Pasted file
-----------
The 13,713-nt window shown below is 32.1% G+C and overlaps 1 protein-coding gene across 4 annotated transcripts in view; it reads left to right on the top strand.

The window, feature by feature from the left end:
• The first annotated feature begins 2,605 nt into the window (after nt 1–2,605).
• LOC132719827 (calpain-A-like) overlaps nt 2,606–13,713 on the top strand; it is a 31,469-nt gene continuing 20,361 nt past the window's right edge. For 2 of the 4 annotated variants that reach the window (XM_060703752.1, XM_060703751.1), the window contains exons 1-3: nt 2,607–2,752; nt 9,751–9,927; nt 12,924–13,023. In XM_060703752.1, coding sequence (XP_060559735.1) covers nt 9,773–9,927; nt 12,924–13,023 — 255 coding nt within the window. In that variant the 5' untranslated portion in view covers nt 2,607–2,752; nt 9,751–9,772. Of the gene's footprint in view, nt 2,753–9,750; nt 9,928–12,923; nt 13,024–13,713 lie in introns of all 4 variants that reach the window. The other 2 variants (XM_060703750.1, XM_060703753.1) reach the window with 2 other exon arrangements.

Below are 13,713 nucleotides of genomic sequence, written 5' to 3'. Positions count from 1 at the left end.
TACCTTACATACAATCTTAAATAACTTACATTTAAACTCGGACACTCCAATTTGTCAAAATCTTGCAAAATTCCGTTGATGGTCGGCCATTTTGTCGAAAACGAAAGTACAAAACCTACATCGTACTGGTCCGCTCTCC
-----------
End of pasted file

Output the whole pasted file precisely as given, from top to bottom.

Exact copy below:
The 13,713-nt window shown below is 32.1% G+C and overlaps 1 protein-coding gene across 4 annotated transcripts in view; it reads left to right on the top strand.

The window, feature by feature from the left end:
• The first annotated feature begins 2,605 nt into the window (after nt 1–2,605).
• LOC132719827 (calpain-A-like) overlaps nt 2,606–13,713 on the top strand; it is a 31,469-nt gene continuing 20,361 nt past the window's right edge. For 2 of the 4 annotated variants that reach the window (XM_060703752.1, XM_060703751.1), the window contains exons 1-3: nt 2,607–2,752; nt 9,751–9,927; nt 12,924–13,023. In XM_060703752.1, coding sequence (XP_060559735.1) covers nt 9,773–9,927; nt 12,924–13,023 — 255 coding nt within the window. In that variant the 5' untranslated portion in view covers nt 2,607–2,752; nt 9,751–9,772. Of the gene's footprint in view, nt 2,753–9,750; nt 9,928–12,923; nt 13,024–13,713 lie in introns of all 4 variants that reach the window. The other 2 variants (XM_060703750.1, XM_060703753.1) reach the window with 2 other exon arrangements.

Below are 13,713 nucleotides of genomic sequence, written 5' to 3'. Positions count from 1 at the left end.
TACCTTACATACAATCTTAAATAACTTACATTTAAACTCGGACACTCCAATTTGTCAAAATCTTGCAAAATTCCGTTGATGGTCGGCCATTTTGTCGAAAACGAAAGTACAAAACCTACATCGTACTGGTCCGCTCTCC